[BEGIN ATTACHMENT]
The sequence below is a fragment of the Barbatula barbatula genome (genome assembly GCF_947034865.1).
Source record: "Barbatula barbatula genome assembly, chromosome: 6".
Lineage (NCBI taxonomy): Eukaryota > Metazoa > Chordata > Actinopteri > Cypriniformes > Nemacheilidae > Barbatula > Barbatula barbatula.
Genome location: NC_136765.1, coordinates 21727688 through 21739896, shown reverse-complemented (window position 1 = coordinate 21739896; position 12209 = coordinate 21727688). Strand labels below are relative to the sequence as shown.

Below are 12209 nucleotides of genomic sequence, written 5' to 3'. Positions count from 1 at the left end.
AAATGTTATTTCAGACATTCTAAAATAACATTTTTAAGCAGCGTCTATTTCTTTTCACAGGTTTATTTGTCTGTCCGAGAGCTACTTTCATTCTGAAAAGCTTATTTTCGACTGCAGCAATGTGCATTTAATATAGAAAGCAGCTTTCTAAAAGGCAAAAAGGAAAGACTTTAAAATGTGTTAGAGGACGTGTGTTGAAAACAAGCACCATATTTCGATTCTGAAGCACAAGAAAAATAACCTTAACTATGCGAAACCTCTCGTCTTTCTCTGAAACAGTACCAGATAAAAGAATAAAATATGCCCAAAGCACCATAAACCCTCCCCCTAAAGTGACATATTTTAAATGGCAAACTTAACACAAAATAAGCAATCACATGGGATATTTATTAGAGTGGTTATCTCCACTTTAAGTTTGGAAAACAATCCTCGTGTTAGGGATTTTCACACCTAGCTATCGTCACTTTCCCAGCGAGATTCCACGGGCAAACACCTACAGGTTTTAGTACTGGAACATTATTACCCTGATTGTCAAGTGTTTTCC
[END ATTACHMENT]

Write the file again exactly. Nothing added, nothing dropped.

The sequence below is a fragment of the Barbatula barbatula genome (genome assembly GCF_947034865.1).
Source record: "Barbatula barbatula genome assembly, chromosome: 6".
Lineage (NCBI taxonomy): Eukaryota > Metazoa > Chordata > Actinopteri > Cypriniformes > Nemacheilidae > Barbatula > Barbatula barbatula.
Genome location: NC_136765.1, coordinates 21727688 through 21739896, shown reverse-complemented (window position 1 = coordinate 21739896; position 12209 = coordinate 21727688). Strand labels below are relative to the sequence as shown.

Below are 12209 nucleotides of genomic sequence, written 5' to 3'. Positions count from 1 at the left end.
AAATGTTATTTCAGACATTCTAAAATAACATTTTTAAGCAGCGTCTATTTCTTTTCACAGGTTTATTTGTCTGTCCGAGAGCTACTTTCATTCTGAAAAGCTTATTTTCGACTGCAGCAATGTGCATTTAATATAGAAAGCAGCTTTCTAAAAGGCAAAAAGGAAAGACTTTAAAATGTGTTAGAGGACGTGTGTTGAAAACAAGCACCATATTTCGATTCTGAAGCACAAGAAAAATAACCTTAACTATGCGAAACCTCTCGTCTTTCTCTGAAACAGTACCAGATAAAAGAATAAAATATGCCCAAAGCACCATAAACCCTCCCCCTAAAGTGACATATTTTAAATGGCAAACTTAACACAAAATAAGCAATCACATGGGATATTTATTAGAGTGGTTATCTCCACTTTAAGTTTGGAAAACAATCCTCGTGTTAGGGATTTTCACACCTAGCTATCGTCACTTTCCCAGCGAGATTCCACGGGCAAACACCTACAGGTTTTAGTACTGGAACATTATTACCCTGATTGTCAAGTGTTTTCC